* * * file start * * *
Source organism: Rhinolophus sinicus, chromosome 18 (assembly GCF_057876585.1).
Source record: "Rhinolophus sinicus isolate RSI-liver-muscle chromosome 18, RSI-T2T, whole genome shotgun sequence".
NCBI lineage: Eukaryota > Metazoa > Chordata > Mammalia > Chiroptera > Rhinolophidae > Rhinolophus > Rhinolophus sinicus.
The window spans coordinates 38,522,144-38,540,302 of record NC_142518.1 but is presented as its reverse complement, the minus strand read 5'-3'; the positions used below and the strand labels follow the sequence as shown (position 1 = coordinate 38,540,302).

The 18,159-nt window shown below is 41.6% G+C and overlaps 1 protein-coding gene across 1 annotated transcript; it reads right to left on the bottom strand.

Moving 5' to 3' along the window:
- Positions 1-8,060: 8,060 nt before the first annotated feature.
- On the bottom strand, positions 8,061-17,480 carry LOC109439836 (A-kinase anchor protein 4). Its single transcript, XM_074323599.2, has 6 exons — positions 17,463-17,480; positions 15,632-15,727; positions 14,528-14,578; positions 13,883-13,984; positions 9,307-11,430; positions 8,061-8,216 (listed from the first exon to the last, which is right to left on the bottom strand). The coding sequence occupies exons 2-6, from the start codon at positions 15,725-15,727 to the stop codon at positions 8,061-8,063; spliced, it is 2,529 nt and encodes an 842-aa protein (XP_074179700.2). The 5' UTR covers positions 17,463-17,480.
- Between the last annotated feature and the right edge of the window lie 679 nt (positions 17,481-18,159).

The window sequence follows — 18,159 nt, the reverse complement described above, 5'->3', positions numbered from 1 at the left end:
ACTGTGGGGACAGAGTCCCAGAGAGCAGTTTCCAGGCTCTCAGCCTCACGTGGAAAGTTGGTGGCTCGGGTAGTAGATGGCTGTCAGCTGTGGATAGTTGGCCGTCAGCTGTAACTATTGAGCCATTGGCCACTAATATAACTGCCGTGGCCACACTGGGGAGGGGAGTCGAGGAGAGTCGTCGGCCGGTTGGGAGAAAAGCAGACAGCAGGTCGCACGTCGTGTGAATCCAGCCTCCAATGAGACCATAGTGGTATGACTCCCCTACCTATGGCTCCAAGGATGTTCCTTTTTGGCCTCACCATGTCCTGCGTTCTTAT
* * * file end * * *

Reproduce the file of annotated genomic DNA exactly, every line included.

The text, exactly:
Source organism: Rhinolophus sinicus, chromosome 18 (assembly GCF_057876585.1).
Source record: "Rhinolophus sinicus isolate RSI-liver-muscle chromosome 18, RSI-T2T, whole genome shotgun sequence".
NCBI lineage: Eukaryota > Metazoa > Chordata > Mammalia > Chiroptera > Rhinolophidae > Rhinolophus > Rhinolophus sinicus.
The window spans coordinates 38,522,144-38,540,302 of record NC_142518.1 but is presented as its reverse complement, the minus strand read 5'-3'; the positions used below and the strand labels follow the sequence as shown (position 1 = coordinate 38,540,302).

The 18,159-nt window shown below is 41.6% G+C and overlaps 1 protein-coding gene across 1 annotated transcript; it reads right to left on the bottom strand.

Moving 5' to 3' along the window:
- Positions 1-8,060: 8,060 nt before the first annotated feature.
- On the bottom strand, positions 8,061-17,480 carry LOC109439836 (A-kinase anchor protein 4). Its single transcript, XM_074323599.2, has 6 exons — positions 17,463-17,480; positions 15,632-15,727; positions 14,528-14,578; positions 13,883-13,984; positions 9,307-11,430; positions 8,061-8,216 (listed from the first exon to the last, which is right to left on the bottom strand). The coding sequence occupies exons 2-6, from the start codon at positions 15,725-15,727 to the stop codon at positions 8,061-8,063; spliced, it is 2,529 nt and encodes an 842-aa protein (XP_074179700.2). The 5' UTR covers positions 17,463-17,480.
- Between the last annotated feature and the right edge of the window lie 679 nt (positions 17,481-18,159).

The window sequence follows — 18,159 nt, the reverse complement described above, 5'->3', positions numbered from 1 at the left end:
ACTGTGGGGACAGAGTCCCAGAGAGCAGTTTCCAGGCTCTCAGCCTCACGTGGAAAGTTGGTGGCTCGGGTAGTAGATGGCTGTCAGCTGTGGATAGTTGGCCGTCAGCTGTAACTATTGAGCCATTGGCCACTAATATAACTGCCGTGGCCACACTGGGGAGGGGAGTCGAGGAGAGTCGTCGGCCGGTTGGGAGAAAAGCAGACAGCAGGTCGCACGTCGTGTGAATCCAGCCTCCAATGAGACCATAGTGGTATGACTCCCCTACCTATGGCTCCAAGGATGTTCCTTTTTGGCCTCACCATGTCCTGCGTTCTTAT